Yet Warren has to win the nomination first, and underneath all the enthusiasm inside the theater last night was a creeping nervousness about her diminished standing in the race, and one dominant theory about what explained it. “I’m petrified,” Brent Lomas, a 33-year-old who handles communications for a nonprofit, told me. “I think it has more to do with sexism than anything Elizabeth Warren has done.”

“That may be hurting her right now,” added Tom Williams, 74, a retired attorney from Long Island. He referred to “a natural reluctance” on the part of many people, and white men in particular, to vote for a woman for president.

“I do think it’s because she’s a woman,” said Ariel Jacobs, a 33-year-old piano teacher.

Warren’s slide from a slim lead in early state and national polls in the fall, to third or fourth place now, followed sustained criticism she received from her rivals over her detailed plan to pay for her Medicare for All proposal. The Warren fans I spoke with last night acknowledged that correlation, but they said she was facing more scrutiny over her policy plans than the three male candidates—former Vice President Joe Biden, Senator Bernie Sanders of Vermont, and former South Bend, Indiana, Mayor Pete Buttigieg—who had eclipsed her in the polls. “Bernie Sanders literally had a heart attack!” Lomas noted. “It just reminds me of how Hillary was treated,” he added, referring in part to the wall-to-wall news coverage after Clinton fainted at a 9/11 remembrance ceremony two months before the 2016 election.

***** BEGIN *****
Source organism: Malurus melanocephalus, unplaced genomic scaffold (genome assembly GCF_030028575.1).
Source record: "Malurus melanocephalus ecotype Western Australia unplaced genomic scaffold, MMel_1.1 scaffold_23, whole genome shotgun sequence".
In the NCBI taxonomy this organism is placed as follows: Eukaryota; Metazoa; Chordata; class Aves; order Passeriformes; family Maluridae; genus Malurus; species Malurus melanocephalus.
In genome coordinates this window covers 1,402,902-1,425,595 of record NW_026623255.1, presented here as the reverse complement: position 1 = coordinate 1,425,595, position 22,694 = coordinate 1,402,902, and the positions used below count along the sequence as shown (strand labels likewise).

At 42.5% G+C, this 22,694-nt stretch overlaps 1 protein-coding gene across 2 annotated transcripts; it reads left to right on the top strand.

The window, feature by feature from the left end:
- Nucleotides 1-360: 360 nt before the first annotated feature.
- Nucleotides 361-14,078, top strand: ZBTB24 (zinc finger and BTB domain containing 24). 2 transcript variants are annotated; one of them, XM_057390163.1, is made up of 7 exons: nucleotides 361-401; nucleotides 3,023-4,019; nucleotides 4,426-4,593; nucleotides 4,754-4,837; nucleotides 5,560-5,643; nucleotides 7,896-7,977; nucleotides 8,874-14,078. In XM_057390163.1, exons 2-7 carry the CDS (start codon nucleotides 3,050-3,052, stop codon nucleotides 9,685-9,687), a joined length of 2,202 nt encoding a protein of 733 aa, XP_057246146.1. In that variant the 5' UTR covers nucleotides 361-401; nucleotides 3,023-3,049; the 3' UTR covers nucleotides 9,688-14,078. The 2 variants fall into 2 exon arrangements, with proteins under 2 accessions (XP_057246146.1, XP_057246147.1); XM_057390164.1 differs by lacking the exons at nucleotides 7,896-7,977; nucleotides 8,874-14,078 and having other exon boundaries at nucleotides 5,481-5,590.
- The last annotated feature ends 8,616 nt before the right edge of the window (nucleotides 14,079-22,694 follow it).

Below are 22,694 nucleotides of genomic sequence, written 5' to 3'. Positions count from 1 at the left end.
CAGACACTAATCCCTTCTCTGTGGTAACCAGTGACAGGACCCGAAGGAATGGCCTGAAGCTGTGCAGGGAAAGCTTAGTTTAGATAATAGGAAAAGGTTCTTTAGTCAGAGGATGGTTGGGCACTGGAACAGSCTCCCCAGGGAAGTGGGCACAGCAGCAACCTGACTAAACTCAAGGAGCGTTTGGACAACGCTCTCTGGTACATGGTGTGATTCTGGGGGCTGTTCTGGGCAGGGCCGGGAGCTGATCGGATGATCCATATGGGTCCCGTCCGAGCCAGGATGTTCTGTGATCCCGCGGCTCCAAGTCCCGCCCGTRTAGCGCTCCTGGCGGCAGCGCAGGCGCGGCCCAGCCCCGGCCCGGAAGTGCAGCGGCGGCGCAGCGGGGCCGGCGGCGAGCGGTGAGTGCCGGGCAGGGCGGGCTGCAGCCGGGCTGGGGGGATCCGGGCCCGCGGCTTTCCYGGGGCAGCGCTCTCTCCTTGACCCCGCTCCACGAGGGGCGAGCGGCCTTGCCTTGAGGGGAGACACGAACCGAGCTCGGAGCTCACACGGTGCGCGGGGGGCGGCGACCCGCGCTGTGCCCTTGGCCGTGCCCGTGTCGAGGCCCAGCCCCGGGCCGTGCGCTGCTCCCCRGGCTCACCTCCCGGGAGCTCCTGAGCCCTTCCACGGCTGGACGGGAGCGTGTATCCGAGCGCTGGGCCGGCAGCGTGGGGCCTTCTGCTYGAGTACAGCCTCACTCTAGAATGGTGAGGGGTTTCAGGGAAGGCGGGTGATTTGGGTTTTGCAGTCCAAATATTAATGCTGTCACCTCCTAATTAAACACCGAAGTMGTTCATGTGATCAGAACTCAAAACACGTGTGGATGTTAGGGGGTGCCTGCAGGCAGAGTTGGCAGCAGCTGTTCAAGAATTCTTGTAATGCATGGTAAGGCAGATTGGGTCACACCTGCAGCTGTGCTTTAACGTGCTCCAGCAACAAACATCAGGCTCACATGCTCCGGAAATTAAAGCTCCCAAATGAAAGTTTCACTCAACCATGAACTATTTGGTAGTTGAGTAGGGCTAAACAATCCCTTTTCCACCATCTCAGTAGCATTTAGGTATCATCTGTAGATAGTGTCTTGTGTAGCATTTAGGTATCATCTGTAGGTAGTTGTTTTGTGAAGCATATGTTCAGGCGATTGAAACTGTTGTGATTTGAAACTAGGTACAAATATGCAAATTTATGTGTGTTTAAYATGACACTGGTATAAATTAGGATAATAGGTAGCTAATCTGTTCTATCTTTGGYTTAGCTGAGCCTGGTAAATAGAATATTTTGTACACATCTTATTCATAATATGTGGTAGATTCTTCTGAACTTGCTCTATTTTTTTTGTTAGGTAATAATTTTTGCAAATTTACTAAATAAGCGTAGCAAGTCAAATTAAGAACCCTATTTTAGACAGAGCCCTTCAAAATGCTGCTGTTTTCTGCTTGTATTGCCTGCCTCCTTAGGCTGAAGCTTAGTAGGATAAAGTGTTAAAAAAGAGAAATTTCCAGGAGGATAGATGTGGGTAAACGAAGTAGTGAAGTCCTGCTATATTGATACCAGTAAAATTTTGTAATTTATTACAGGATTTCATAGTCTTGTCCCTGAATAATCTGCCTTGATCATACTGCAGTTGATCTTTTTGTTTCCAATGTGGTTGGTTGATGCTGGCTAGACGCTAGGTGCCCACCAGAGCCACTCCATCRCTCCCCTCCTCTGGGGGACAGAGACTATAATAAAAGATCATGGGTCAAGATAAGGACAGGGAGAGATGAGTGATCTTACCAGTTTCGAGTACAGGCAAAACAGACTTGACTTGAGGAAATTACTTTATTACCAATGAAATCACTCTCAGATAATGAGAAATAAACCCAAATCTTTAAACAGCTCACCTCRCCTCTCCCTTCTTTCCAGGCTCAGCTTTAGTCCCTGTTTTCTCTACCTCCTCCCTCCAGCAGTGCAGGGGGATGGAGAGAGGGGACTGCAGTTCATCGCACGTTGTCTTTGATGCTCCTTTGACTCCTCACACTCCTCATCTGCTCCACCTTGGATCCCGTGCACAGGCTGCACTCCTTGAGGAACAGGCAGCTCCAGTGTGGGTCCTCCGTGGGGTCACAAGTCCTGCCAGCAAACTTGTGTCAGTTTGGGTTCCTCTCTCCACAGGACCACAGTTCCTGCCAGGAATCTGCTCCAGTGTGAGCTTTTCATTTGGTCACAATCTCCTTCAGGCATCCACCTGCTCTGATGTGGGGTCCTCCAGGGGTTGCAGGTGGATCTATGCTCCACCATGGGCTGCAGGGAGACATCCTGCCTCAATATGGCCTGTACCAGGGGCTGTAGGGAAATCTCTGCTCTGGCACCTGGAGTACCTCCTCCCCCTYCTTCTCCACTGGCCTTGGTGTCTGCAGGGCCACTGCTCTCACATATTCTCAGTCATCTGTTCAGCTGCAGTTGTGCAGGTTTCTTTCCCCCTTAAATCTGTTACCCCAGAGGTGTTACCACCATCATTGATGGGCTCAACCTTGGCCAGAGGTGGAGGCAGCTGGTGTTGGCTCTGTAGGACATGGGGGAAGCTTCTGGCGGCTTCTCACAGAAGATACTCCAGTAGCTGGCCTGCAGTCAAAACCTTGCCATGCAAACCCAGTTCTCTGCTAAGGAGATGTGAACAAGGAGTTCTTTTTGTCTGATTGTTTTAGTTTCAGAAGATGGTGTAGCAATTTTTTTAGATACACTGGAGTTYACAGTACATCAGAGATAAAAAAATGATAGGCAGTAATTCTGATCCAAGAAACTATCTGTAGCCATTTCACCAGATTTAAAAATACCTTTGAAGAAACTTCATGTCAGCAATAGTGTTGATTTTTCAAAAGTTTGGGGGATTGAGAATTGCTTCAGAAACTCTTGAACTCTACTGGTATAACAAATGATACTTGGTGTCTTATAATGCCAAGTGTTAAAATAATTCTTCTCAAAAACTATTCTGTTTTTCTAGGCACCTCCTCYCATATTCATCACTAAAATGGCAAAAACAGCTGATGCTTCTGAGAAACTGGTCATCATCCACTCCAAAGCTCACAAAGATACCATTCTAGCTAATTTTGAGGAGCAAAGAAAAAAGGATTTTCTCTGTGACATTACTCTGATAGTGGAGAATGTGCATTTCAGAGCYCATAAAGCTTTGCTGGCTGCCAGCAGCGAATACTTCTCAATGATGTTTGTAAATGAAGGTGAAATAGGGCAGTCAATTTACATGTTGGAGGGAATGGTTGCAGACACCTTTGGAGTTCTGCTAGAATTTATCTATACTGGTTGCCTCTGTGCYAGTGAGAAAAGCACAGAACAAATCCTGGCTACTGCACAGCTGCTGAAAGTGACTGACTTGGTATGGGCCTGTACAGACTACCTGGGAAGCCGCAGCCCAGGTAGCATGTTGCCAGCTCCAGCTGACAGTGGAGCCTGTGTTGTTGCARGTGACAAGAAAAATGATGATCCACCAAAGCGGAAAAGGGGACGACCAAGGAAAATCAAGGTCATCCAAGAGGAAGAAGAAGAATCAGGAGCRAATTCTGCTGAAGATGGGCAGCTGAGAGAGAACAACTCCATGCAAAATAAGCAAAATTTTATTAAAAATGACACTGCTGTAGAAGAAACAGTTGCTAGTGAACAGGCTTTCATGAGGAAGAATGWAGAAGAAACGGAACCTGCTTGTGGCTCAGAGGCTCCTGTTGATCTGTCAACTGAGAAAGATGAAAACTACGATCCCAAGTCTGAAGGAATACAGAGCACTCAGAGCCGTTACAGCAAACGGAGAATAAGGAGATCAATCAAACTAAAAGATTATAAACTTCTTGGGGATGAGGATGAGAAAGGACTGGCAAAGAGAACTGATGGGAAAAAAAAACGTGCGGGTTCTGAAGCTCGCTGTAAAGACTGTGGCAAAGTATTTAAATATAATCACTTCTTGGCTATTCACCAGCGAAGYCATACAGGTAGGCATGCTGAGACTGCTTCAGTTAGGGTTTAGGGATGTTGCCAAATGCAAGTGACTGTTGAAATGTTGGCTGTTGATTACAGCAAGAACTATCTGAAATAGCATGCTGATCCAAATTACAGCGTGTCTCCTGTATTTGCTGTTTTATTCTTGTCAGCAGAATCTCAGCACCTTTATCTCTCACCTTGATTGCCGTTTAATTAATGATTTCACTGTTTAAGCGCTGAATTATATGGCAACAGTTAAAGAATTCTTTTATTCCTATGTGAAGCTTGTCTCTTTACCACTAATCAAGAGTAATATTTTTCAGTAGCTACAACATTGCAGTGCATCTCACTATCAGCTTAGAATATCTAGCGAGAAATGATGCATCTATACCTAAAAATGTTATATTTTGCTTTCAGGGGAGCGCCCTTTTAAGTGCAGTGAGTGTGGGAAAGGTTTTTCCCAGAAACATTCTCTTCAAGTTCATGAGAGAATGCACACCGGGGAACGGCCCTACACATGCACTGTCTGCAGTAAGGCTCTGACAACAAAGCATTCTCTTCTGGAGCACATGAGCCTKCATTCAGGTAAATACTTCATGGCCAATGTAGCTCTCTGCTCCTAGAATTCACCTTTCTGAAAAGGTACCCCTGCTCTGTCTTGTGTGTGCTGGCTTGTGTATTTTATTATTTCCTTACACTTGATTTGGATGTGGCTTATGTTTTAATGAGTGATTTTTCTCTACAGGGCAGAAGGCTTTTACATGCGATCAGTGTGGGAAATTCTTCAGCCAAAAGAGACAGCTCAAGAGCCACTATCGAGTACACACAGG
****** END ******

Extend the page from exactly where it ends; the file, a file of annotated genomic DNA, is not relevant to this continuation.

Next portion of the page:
Others I spoke with last night expressed no such worries, and dismissed the recent polling as inaccurate or noted—correctly—that many voters in Iowa and New Hampshire remain undecided or open to changing their minds in the weeks before the caucuses and primary in those states. Warren has largely refrained from attacking her rivals directly, but there was more urgency to the message that she and Castro delivered last night.

“We’re meeting at a very special moment in this entire campaign cycle,” Castro said. His argument that Warren was the one candidate “who can unite the entire Democratic Party” was light on specifics, but it seemed aimed at holding her up as a consensus alternative who could bridge the yawning gap between supporters of Biden and Sanders. Castro also talked up Warren’s on-the-ground operation in the early states, an indirect way of rebutting polls that show her lagging behind her rivals. “She has the best damn organization in these early states,” Castro told the crowd.

Warren stuck to the argument she has been making for months—that her far-reaching proposals and her call for “big structural change” are both necessary as policy and smart as politics. “We need big ideas to solve the big problems in this country,” she said. “I get it: You could look oh so sophisticated, oh so smart, by backing off from the big ideas. ‘Not now. Too hard. Can’t do this.’” At that point, a person in the crowd shouted, “Mayor Pete!” The crowd laughed and cheered.

“I didn’t hear that,” Warren joked. She quickly moved on with her stump speech.

The storms overhead—political and otherwise—would stay outside Kings Theatre for the night.